The article opens by talking about a study which showed that males in college are more likely to have committed a property crime than their peers who are not in college. I'm not surprised, and I would bet that a similar trend exists for substance crimes and especially sexual assault. Having staffed the rape crisis line in a college town that is constantly plagued by one high-profile campus rape or another, I can say that there's something about the college atmosphere that promotes that kind of predation.
The most relevant portions of the article are below:
"During adolescence, the prospect of attending college was positive. The researchers found that college-bound youth were less likely to be involved in criminal activity and substance use during adolescence than kids who weren’t headed for college.
But college attendance appears to trigger some surprising changes. When male students enrolled in four-year universities, levels of drinking, property theft and unstructured socializing with friends increased and surpassed rates for their less-educated male peers.
The reason appears to be that kids who don’t go to college simply have to grow up more quickly. College enrollment allows for a lifestyle that essentially extends the adolescent period, said Patrick M. Seffrin, the study’s primary investigator and a graduate student and research assistant in the department of sociology and the Center for Family and Demographic Research at Bowling Green State University.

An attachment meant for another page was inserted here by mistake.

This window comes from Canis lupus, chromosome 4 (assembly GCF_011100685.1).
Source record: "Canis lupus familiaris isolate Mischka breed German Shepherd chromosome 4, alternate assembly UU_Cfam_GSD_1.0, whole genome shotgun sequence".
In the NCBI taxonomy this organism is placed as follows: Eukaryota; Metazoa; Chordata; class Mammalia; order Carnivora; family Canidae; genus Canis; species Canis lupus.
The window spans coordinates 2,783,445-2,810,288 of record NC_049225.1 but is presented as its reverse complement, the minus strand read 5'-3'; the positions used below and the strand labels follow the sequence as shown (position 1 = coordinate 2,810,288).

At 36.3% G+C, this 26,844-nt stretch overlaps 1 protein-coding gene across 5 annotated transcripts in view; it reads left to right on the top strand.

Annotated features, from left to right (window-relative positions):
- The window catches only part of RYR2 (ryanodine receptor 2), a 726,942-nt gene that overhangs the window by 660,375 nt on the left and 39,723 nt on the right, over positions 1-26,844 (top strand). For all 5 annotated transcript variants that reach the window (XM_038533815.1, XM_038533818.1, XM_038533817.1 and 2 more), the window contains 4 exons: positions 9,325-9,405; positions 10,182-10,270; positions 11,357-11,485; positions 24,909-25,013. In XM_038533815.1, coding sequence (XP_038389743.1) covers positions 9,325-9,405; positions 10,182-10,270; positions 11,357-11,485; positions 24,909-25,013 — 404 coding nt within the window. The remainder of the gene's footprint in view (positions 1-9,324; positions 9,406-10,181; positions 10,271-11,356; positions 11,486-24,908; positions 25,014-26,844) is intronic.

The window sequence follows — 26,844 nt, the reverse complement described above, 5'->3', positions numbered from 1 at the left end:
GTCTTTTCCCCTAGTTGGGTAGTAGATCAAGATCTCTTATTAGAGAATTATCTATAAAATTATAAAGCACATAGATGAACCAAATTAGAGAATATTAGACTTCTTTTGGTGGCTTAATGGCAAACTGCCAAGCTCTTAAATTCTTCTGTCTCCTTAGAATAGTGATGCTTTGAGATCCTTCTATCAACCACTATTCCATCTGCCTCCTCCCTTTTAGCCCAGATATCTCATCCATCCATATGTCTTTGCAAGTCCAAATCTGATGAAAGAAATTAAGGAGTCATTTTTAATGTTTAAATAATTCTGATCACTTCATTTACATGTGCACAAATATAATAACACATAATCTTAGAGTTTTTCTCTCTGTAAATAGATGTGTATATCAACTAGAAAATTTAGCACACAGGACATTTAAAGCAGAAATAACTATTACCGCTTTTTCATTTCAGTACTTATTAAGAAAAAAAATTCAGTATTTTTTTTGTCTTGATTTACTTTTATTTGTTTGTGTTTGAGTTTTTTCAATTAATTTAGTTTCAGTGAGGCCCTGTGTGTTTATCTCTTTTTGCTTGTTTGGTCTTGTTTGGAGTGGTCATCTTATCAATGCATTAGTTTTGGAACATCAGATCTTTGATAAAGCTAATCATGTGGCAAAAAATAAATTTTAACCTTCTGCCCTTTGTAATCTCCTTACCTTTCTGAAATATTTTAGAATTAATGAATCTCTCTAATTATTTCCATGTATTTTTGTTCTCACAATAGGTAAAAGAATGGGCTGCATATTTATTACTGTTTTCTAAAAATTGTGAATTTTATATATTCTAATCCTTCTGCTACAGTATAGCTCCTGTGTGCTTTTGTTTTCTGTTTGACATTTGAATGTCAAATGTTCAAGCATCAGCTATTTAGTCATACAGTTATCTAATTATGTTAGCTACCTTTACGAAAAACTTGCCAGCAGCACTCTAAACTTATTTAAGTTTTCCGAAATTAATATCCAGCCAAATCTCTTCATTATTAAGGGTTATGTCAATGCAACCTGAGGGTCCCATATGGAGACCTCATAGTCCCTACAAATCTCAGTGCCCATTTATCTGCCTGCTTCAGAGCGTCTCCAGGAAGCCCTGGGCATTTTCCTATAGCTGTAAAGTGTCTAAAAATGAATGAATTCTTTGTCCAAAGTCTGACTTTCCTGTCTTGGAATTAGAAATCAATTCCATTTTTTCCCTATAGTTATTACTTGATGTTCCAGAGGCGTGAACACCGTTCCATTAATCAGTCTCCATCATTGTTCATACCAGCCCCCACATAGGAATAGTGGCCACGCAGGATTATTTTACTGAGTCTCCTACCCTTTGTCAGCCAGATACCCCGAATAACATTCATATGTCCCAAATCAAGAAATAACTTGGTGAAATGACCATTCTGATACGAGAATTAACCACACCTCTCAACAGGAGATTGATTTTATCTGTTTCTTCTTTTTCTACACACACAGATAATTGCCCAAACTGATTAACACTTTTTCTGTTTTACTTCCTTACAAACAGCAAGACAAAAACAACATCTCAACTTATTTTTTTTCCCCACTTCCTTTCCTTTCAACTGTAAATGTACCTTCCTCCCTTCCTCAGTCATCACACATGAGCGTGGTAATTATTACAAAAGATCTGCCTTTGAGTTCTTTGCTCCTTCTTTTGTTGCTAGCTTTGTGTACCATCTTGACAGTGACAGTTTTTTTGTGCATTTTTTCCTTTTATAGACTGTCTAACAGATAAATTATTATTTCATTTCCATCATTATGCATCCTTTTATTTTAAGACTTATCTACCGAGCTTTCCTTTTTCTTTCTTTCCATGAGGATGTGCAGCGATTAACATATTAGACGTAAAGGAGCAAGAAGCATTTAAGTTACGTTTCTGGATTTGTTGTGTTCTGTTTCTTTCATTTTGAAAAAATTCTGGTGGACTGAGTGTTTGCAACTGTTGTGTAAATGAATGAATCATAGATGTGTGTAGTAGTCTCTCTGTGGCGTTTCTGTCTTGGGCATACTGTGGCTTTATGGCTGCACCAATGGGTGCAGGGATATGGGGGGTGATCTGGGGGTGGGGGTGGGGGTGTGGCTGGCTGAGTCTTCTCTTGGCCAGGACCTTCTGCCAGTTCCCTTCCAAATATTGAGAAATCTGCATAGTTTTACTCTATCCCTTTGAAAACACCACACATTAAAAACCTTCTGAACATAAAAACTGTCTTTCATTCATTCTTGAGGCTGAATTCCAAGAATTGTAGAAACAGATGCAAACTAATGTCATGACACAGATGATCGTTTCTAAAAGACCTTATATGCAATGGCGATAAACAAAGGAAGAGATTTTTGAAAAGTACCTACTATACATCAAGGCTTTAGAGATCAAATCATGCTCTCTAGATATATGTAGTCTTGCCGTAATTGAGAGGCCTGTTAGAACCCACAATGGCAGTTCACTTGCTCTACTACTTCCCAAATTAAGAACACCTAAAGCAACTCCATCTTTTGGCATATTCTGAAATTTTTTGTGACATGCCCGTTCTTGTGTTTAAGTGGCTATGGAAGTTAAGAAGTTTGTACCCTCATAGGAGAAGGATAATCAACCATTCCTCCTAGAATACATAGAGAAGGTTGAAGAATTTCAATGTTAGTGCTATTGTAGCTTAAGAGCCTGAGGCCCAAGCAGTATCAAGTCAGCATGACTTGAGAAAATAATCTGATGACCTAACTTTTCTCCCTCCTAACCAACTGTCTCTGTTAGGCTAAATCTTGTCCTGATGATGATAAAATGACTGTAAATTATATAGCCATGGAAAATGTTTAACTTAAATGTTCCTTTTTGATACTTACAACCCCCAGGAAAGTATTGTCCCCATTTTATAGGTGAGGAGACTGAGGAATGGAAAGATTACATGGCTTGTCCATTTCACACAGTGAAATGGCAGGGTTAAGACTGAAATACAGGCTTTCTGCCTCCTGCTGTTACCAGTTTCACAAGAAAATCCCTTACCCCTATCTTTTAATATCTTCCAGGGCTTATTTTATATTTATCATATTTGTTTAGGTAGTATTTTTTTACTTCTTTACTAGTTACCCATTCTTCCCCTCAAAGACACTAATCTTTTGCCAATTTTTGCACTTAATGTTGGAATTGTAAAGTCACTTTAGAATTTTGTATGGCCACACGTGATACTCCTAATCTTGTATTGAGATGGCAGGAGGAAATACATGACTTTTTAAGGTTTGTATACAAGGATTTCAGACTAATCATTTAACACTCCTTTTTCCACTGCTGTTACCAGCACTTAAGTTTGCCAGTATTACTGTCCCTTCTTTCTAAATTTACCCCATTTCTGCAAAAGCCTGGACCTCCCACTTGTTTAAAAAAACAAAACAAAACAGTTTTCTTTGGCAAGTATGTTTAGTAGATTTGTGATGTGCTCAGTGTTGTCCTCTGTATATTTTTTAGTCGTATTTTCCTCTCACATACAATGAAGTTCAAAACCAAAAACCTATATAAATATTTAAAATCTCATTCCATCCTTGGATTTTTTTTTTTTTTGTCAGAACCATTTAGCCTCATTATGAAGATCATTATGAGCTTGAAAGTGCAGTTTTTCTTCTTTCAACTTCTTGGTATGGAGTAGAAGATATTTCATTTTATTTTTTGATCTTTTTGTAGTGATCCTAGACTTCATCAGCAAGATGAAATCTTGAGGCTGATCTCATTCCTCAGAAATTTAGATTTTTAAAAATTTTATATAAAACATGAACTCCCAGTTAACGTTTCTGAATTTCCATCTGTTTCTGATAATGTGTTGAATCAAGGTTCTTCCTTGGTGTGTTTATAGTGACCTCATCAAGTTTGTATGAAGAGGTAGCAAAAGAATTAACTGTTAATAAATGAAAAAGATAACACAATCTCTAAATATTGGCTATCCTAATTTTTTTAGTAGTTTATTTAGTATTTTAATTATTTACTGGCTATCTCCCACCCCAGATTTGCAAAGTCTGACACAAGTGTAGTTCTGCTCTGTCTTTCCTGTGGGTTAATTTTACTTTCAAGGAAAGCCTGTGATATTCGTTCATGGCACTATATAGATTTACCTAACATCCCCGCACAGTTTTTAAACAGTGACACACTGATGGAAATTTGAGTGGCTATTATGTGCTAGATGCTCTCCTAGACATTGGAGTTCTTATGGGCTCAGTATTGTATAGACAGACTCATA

College delays entry into adult roles like marriage, parenting and full-time work. Instead, college students have lots of unstructured social time. Other studies have linked unstructured socializing or “hanging out” with higher levels of delinquency and risk taking."
The full article is here.
So what's the answer? Only that college itself isn't going to miraculously land you a good job, or make you a good person; that if you're not careful, it can do the opposite. That perhaps it makes more sense to look back toward more traditional vocational/apprenticeship training, which was clearly focused toward an end (a productive, successful job), as opposed to glorying in the increasingly self-indulgent means. And an education which focused on efficiently obtaining useful skills, rather than racking up a predetermined number of credit hours (and an undetermined amount of debt) might better serve society at large and our college students.